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Re: Lynk Global (formerly Ubiquitilink)
« Reply #115 on: 01/04/2023 04:17 pm »
Lynk had 2 payloads on the Transporter 6 launch.

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Re: Lynk Global (formerly Ubiquitilink)
« Reply #116 on: 01/11/2023 04:20 pm »

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Re: Lynk Global (formerly Ubiquitilink)
« Reply #117 on: 01/28/2023 02:13 am »
Lynk Global finalizing ground station for direct-to-smartphone services

Quote from: SpaceNews
Lynk Global is close to completing a ground station in Hawaii as part of plans to connect its growing constellation of small satellites to standard smartphones this spring.

The Ka-band ground station is needed to route cellular signals Lynk’s satellites pick up from low Earth orbit (LEO) back to a mobile operator partner’s terrestrial network.

It is the first of dozens of ground stations the venture plans to deploy worldwide to reduce latency and improve the resiliency of its network, which would enable telcos to keep customers connected outside cellular coverage.

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Re: Lynk Global (formerly Ubiquitilink)
« Reply #119 on: 03/14/2023 02:28 am »
https://twitter.com/thesheetztweetz/status/1635296332968792066
Quote
Miller: "If you can't get the cost of the satellite down, when you're mass producing, to well under $1 million then you're in trouble."

"Lynk marginal cost per satellite we have in orbit today is under $200,000"

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Re: Lynk Global (formerly Ubiquitilink)
« Reply #120 on: 04/08/2023 02:56 pm »
I missed this one:

https://pinoytechsaga.blogspot.com/2023/03/globe-lynk-test-leo-satellite.html?m=1

Globe, Lynk test LEO satellite connectivity for SMS, alerts

Globe Telecom has partnered with international firm Lynk Global to test Low Earth Orbit (LEO) satellite connectivity for Short Messaging Service (SMS) and emergency alerts.

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Re: Lynk Global (formerly Ubiquitilink)
« Reply #121 on: 04/11/2023 11:59 pm »
https://spaceref.com/space-commerce/lynk-and-vodafone-ghana-sign-contract-bringing-satellite-direct-to-standard-phone-technology-to-ghana-providing-100-mobile-coverage/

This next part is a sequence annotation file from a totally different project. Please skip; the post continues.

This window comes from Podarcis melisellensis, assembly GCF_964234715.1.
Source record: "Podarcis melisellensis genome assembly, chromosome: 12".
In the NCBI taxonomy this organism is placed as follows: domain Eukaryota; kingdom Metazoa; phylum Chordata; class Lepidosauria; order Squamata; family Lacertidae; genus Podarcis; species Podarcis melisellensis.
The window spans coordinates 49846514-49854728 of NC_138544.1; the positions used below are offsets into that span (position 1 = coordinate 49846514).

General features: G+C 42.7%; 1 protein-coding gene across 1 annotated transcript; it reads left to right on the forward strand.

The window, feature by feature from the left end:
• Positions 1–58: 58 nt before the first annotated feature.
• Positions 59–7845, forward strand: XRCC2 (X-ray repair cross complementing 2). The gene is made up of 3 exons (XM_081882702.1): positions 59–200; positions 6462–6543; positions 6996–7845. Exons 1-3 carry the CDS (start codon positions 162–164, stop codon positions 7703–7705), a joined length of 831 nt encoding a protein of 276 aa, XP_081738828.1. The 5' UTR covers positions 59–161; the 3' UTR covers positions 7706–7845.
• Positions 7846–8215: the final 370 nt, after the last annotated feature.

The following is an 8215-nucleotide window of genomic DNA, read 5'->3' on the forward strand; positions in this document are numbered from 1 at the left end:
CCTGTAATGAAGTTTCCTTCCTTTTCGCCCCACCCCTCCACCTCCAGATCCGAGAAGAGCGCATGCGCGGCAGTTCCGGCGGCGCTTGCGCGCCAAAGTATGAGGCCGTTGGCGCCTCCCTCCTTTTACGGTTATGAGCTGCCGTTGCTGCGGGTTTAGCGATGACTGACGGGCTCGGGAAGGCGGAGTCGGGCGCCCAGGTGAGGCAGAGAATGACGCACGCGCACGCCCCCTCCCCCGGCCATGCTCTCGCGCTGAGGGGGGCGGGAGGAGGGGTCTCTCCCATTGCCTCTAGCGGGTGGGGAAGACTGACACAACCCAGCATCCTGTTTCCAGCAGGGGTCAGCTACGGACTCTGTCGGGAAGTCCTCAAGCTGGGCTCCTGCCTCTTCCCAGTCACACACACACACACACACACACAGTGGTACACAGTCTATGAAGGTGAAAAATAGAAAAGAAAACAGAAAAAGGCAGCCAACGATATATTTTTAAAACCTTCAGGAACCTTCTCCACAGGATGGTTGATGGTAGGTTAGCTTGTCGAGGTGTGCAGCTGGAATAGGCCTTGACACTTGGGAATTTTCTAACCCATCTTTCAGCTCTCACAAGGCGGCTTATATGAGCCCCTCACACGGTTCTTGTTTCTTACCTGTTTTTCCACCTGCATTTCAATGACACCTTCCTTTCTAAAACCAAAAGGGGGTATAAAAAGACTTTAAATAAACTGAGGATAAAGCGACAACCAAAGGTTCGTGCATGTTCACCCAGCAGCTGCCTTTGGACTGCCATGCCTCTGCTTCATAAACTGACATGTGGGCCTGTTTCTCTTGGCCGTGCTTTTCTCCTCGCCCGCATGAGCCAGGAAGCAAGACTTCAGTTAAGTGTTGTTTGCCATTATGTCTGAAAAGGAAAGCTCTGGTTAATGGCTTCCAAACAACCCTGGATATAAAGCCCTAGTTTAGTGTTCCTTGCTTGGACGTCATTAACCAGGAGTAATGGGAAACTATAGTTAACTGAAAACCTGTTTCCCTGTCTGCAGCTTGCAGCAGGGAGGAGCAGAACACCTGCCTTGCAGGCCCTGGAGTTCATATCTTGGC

Lynk and Vodafone Ghana Sign Contract Bringing Satellite-Direct-to-Standard-Phone Technology to Ghana Providing 100% Mobile Coverage


Lynk Global, Inc. (Lynk), the world’s leading satellite-direct-to-standard-phone telecoms company, today announced that it has signed its second commercial contract with Telecel Group in Africa to provide services to Vodafone Ghana’s subscribers. This new contract will provide mobile coverage to 100% of Ghana’s population of 31 million inhabitants using Lynk’s “cell-towers-in-space.”

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Re: Lynk Global (formerly Ubiquitilink)
« Reply #122 on: 04/26/2023 10:52 pm »
https://about.rogers.com/news-ideas/rogers-partners-with-lynk-global-to-bring-satellite-to-phone-coverage-to-canadians/

Rogers Partners With Lynk Global to Bring Satellite-to-Phone Coverage to Canadians

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Re: Lynk Global (formerly Ubiquitilink)
« Reply #123 on: 06/26/2023 12:50 pm »
https://www.satellitetoday.com/telecom/2023/06/23/lynk-starts-initial-satellite-to-cell-service-in-palau-with-local-mno/

Commercial cellphone to satellite service is about to begin. According to Elon, this could be the biggest space market.

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Re: Lynk Global (formerly Ubiquitilink)
« Reply #124 on: 08/08/2023 12:03 am »


Testing of Cellphone to Satellite in New Zealand.

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Re: Lynk Global (formerly Ubiquitilink)
« Reply #125 on: 09/11/2023 06:59 am »
https://www.fiercewireless.com/tech/lynk-launches-sat-phone-service-palau

Lynk Global has signed over 34 commercial contracts covering more than 50 countries, but it just so happens that PNCC in Palau is the first to launch a service using Lynk’s satellite-to-phone technology.

“They’re a great first customer,” said Lynk CEO Charles Miller.

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Re: Lynk Global (formerly Ubiquitilink)
« Reply #126 on: 09/11/2023 07:01 am »
https://connectivitybusiness.com/news/lynk-vodafone-cook-islands-link-for-sat2phone-service/